Category Archives: Chagim

The blind and the lame, by Johann Theodor de Bry, 1596. Rijksmuseum

Body or Soul: Which is Responsible for Committing Sins? 

To illustrate the body and soul’s responsibility for sin, an early midrash presents the parable of the blind and lame watchmen. Curiously, this parable later shows up in Piyyut and in a Christian text. What might this teach us about the spread of rabbinic texts and ideas in late antiquity?

Prof. Ophir Münz-Manor  Continue reading Body or Soul: Which is Responsible for Committing Sins? 

The seder scene in a Passover Haggadah, with German translation p. 42. (copied by Eliezer Sussman Mezeritsch, decorated by Charlotte von Rothschild · 1842 ) Zürich, Braginsky Collection, B314, e-codices.ch

How Is the Passover Seder Different from All Other Symposia?

The accumulation of liturgical layers, songs, and discussion that adorn the traditional Seder can obscure its original, primary purpose. By closely analyzing the Seder’s artful oration in light of classical rhetoric, a sharper picture emerges of a Roman symposium-like gathering whose aim is to help its members appreciate and celebrate the freedom God granted through the Exodus.1

Dr. Rabbi Richard Hidary

Continue reading How Is the Passover Seder Different from All Other Symposia?

  1. This article is a reworked excerpt from Richard Hidary, Rabbis and Classical Rhetoric: Sophistic Education and Oratory in the Talmud and Midrash (Cambridge: Cambridge University Press, 2018), 68-73.
An illustration of a man lighting the Hanukkah lamp with a congregation behind him from the Forli Siddur, Italy 1383. British Library

In Praise of the Hasmoneans: Chanukah Beyond Rabbinic Literature

The relative absence of Chanukah from rabbinic literature has been seen by many scholars as evidence that late antique Jews were ambivalent about the holiday and its Hasmonean founders. However, the highly suggestive evidence of piyyut (liturgical poetry), which extensively and creatively thematizes Chanukah and the Hasmoneans, suggests that this apparent ambivalence was not shared across late antique Jewish society.

Prof. Ophir Münz-Manor Continue reading In Praise of the Hasmoneans: Chanukah Beyond Rabbinic Literature

Model of Herod's Temple (a renovation of the Second Temple) in the Israel Museum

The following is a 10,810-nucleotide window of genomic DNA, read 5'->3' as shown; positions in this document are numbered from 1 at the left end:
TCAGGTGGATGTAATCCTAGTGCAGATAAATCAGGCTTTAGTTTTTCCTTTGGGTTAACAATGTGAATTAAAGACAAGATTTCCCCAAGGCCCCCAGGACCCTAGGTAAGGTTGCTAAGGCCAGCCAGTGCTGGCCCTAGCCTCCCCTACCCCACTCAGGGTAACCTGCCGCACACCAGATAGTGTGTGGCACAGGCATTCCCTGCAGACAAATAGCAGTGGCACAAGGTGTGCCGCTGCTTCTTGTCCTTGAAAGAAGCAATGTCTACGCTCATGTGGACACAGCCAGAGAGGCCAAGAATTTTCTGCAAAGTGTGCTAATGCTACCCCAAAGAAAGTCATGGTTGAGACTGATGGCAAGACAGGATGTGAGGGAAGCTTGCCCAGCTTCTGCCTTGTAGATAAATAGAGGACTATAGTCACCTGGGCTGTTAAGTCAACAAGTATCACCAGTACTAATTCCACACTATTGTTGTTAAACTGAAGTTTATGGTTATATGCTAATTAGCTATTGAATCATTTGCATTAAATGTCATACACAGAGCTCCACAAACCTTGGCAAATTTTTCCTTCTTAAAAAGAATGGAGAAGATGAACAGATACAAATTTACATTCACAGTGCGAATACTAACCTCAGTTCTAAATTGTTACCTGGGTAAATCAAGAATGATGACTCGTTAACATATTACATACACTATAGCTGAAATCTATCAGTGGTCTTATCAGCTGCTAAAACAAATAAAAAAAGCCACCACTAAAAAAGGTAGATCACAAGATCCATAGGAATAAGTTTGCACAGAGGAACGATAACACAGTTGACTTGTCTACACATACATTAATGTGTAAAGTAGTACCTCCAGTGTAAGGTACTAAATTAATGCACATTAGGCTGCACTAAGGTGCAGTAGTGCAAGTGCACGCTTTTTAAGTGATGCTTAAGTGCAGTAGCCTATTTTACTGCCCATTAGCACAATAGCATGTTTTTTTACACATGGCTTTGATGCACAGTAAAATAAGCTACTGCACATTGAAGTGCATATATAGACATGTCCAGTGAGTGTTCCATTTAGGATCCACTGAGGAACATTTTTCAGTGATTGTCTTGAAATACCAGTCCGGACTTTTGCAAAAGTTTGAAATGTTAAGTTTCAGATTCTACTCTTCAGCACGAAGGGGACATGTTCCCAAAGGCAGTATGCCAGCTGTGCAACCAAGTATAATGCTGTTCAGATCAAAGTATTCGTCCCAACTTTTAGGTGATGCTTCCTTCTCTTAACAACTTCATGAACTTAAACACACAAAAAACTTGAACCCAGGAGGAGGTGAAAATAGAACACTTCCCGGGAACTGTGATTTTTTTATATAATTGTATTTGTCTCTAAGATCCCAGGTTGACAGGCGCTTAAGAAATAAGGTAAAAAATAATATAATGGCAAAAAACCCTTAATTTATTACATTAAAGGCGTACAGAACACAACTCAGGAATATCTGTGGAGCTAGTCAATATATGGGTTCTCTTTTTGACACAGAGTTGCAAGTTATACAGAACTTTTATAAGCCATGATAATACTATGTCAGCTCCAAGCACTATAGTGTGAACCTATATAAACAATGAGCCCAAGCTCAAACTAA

Herod’s Renovation of the Temple – The Talmudic Version

In their discussion of King Herod’s reconstruction of the Second Temple, Talmudic storytellers emphasize themes of sight, blindness, and illegitimate rule. They also make a surprising suggestion about who really should get credit for this renovation.

Prof. Jeffrey L. Rubenstein Continue reading Herod’s Renovation of the Temple – The Talmudic Version

Image taken from page 12 of "A journey from London to Persepolis; including wanderings in Daghestan, Georgia, Armenia, Kurdistan, Mesopotamia, and Persia." Author: John. Shelfmark: "British Library HMNTS 10076.g.6."

The Development of the Chanukah Oil Miracle in Context of Zoroastrian Fire Veneration

The Ancient Fire that Fueled the Chanukah Story

Dr. Shai Secunda Continue reading The Development of the Chanukah Oil Miracle in Context of Zoroastrian Fire Veneration

The Munich Talmud: The only complete manuscript of the Talmud. Dates from 1342. Snapshot of b. Berakhot 12b

The Changes to the Amidah Blessings during the Ten Days of Penitence

During the ten days between Rosh Hashanah and Yom Kippur two concluding blessing formulas are switched to refer to God as a judge What is the meaning of this change? What can talmudic manuscripts teach us about this liturgical practice?

Prof. Joseph Tabory Continue reading The Changes to the Amidah Blessings during the Ten Days of Penitence

Blanford's Fox (Vulpes cana) photographed in Israel. Eyal Bartov / Wikimedia

Rabbi Akiva’s Laugh: The Hidden Call for the Bar Kokhba Revolt

In recent years, a growing consensus has emerged that the Bar Kokhba revolt should be connected to Rome’s establishment of the city of Aelia Capitolina on the ruins of Jerusalem. A new interpretation of Rabbi Akiva’s famous consolation upon seeing a fox emerge from the Holy of Holies (Sifre Deuteronomy 43) suggests that this homily can actually be read as a call to arms against Rome.

Dr. Meir Ben-Shahar
Continue reading Rabbi Akiva’s Laugh: The Hidden Call for the Bar Kokhba Revolt

Women of all cultures praying at the Western Wall. Meaghan O'Neill / flickr 2.0

Memorializing the Temple through the Maternal Practice of ‘Arakhin

In the wake of the destruction of Jerusalem, rabbinic literature’s presentation of mothers donating their children’s weight in gold to the Temple – following the rabbinic interpretation of ‘Arakhin – comes to exemplify both piety and tragedy. Continue reading Memorializing the Temple through the Maternal Practice of ‘Arakhin

Purim: A Day Beyond Full Rabbinic Control 

Excessive drinking on Purim is recommended by the amora Rabbah, in a rare Aramaic ruling that is followed by a strange account of a drunk Rabbah slaughtering his colleague, R. Zeira, at a Purim feast. What are we to make of this shocking law and story, and what do can they teach us about the unique, carnivalesque quality of Purim?

Dr. Barry Wimpfheimer

Continue reading Purim: A Day Beyond Full Rabbinic Control